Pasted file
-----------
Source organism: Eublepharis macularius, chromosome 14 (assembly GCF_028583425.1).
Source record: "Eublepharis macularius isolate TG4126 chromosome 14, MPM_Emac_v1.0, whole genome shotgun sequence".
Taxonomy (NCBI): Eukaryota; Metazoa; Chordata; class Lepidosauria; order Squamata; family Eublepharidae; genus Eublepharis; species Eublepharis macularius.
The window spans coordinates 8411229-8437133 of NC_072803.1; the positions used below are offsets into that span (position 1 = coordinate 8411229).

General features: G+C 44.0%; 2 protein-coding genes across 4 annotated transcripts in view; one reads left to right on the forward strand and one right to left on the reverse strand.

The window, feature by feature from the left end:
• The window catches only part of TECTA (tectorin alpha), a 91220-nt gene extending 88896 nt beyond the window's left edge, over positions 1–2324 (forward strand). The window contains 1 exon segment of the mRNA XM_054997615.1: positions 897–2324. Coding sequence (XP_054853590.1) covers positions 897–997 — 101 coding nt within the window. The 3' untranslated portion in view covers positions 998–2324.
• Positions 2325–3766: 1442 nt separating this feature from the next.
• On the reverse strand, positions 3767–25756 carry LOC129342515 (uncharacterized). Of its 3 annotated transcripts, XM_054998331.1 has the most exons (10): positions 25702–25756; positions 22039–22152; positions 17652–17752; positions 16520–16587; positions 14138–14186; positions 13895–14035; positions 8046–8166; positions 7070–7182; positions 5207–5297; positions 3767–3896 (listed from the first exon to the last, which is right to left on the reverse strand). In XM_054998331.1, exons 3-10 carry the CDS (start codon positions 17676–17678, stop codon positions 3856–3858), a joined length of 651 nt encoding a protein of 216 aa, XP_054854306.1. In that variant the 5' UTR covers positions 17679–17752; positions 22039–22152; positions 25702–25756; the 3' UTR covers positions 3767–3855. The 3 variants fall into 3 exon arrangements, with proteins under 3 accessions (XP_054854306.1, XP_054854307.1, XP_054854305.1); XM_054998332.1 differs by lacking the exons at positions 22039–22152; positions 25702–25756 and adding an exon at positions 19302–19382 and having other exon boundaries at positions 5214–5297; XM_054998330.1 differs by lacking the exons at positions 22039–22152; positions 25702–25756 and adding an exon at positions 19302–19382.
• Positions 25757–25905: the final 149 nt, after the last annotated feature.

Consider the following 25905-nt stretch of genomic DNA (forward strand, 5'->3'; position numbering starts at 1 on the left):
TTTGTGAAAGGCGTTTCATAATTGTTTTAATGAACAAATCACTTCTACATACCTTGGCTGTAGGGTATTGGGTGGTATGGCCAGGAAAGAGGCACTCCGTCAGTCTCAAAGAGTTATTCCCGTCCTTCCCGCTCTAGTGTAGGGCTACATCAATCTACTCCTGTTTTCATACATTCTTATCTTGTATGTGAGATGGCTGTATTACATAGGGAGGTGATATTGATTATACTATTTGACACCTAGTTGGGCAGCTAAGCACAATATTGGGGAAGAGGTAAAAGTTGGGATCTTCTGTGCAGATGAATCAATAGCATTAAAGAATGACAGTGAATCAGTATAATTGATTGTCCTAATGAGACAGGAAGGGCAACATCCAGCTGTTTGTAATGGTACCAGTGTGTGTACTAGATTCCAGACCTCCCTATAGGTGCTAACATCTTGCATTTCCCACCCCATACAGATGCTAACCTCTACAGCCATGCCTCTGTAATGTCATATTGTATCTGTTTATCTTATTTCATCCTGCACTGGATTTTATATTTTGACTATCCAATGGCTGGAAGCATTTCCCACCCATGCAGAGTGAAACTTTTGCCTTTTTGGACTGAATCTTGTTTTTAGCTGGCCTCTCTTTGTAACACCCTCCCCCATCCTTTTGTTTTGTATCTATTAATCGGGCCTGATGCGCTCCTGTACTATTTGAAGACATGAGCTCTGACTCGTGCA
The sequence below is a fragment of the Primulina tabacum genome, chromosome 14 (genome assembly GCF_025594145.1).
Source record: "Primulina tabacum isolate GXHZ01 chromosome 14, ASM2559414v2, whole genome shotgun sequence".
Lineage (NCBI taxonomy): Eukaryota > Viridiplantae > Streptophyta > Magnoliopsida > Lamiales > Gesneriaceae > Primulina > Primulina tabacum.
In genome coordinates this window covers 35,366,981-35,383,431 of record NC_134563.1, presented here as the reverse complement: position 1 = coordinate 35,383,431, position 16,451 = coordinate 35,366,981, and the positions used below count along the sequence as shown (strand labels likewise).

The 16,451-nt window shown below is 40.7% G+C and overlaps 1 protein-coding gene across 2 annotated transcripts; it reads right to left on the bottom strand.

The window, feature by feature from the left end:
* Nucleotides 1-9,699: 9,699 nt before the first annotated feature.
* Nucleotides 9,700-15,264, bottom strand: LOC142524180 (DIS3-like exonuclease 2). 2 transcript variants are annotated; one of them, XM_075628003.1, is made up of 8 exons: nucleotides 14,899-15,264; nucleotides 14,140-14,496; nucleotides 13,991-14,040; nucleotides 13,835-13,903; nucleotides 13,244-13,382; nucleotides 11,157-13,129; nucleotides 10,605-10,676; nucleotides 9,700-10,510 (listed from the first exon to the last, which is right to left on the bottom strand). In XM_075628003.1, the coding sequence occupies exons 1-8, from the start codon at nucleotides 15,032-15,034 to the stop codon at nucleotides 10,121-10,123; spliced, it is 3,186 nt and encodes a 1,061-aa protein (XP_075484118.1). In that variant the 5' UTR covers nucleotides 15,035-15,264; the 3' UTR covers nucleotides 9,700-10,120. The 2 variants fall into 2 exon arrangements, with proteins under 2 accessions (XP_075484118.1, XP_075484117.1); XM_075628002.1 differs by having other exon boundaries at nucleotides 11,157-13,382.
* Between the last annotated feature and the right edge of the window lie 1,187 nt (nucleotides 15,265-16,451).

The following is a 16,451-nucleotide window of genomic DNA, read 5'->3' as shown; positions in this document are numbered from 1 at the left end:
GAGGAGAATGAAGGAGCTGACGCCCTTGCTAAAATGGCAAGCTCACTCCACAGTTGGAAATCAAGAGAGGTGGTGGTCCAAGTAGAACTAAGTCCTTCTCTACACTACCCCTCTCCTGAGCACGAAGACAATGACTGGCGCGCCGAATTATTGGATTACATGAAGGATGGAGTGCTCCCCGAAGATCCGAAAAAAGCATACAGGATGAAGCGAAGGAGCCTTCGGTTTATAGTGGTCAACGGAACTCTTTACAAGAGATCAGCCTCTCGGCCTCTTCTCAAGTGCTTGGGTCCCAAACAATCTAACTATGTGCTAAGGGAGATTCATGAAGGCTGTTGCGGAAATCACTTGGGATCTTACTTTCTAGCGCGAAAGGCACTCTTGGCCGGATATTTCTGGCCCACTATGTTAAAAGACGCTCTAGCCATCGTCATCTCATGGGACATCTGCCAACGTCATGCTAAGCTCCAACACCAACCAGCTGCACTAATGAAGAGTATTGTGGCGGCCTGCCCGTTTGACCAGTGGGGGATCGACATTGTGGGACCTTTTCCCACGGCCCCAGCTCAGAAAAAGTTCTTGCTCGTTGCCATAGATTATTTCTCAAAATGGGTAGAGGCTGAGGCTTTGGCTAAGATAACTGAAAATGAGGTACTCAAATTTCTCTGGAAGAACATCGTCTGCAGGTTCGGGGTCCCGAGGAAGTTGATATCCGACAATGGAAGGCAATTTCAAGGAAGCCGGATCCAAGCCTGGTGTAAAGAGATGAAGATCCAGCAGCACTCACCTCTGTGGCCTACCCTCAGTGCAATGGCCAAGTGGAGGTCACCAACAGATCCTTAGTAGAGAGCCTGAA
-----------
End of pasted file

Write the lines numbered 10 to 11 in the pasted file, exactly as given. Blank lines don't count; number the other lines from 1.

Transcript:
• Positions 25757–25905: the final 149 nt, after the last annotated feature.

Consider the following 25905-nt stretch of genomic DNA (forward strand, 5'->3'; position numbering starts at 1 on the left):